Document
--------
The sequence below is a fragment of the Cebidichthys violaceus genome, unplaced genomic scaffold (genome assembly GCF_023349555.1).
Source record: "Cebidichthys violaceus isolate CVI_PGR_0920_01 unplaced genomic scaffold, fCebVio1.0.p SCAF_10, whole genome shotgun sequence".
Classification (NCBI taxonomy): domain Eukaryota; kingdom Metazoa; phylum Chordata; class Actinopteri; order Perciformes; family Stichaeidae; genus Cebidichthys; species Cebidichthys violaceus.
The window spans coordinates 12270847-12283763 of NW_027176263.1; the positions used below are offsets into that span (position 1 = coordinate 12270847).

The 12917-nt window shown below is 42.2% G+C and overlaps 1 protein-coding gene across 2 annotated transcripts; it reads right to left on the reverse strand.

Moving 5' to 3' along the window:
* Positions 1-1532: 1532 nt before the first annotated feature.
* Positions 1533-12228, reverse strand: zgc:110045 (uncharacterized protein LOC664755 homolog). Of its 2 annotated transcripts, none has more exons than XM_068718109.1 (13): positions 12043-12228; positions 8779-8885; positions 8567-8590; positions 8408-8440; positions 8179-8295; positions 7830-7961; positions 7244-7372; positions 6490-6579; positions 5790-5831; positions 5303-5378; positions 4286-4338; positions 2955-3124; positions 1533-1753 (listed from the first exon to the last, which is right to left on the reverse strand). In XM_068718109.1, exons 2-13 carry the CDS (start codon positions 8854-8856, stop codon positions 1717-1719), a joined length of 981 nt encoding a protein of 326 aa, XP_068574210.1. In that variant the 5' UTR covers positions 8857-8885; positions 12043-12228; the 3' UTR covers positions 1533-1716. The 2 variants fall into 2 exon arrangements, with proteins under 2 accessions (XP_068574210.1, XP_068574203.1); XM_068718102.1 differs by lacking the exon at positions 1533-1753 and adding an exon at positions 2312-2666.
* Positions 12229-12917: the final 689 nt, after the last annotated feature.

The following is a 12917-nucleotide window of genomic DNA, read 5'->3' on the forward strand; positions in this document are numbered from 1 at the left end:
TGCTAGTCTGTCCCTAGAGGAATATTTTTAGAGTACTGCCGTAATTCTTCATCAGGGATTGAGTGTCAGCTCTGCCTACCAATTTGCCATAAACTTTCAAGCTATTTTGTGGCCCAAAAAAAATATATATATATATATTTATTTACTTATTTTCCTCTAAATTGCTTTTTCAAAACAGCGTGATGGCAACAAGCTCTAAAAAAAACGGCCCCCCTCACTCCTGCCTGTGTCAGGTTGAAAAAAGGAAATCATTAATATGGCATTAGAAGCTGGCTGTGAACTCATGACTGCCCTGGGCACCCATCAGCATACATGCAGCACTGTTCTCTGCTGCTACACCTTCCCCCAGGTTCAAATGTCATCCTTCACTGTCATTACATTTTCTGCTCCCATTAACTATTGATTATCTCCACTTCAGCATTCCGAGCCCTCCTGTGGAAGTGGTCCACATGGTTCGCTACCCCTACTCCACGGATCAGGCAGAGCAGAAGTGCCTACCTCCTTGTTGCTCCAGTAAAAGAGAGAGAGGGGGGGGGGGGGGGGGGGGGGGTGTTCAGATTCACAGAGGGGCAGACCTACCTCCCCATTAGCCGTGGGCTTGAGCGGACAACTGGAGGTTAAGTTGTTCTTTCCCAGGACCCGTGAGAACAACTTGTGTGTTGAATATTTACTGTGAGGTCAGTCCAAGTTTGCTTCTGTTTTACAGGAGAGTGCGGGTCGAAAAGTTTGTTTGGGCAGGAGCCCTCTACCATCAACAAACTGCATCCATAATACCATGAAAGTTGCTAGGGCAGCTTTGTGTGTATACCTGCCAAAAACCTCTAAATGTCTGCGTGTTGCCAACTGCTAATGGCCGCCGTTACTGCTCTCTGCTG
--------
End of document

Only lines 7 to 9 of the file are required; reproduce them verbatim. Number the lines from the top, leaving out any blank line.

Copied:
* Positions 1-1532: 1532 nt before the first annotated feature.
* Positions 1533-12228, reverse strand: zgc:110045 (uncharacterized protein LOC664755 homolog). Of its 2 annotated transcripts, none has more exons than XM_068718109.1 (13): positions 12043-12228; positions 8779-8885; positions 8567-8590; positions 8408-8440; positions 8179-8295; positions 7830-7961; positions 7244-7372; positions 6490-6579; positions 5790-5831; positions 5303-5378; positions 4286-4338; positions 2955-3124; positions 1533-1753 (listed from the first exon to the last, which is right to left on the reverse strand). In XM_068718109.1, exons 2-13 carry the CDS (start codon positions 8854-8856, stop codon positions 1717-1719), a joined length of 981 nt encoding a protein of 326 aa, XP_068574210.1. In that variant the 5' UTR covers positions 8857-8885; positions 12043-12228; the 3' UTR covers positions 1533-1716. The 2 variants fall into 2 exon arrangements, with proteins under 2 accessions (XP_068574210.1, XP_068574203.1); XM_068718102.1 differs by lacking the exon at positions 1533-1753 and adding an exon at positions 2312-2666.
* Positions 12229-12917: the final 689 nt, after the last annotated feature.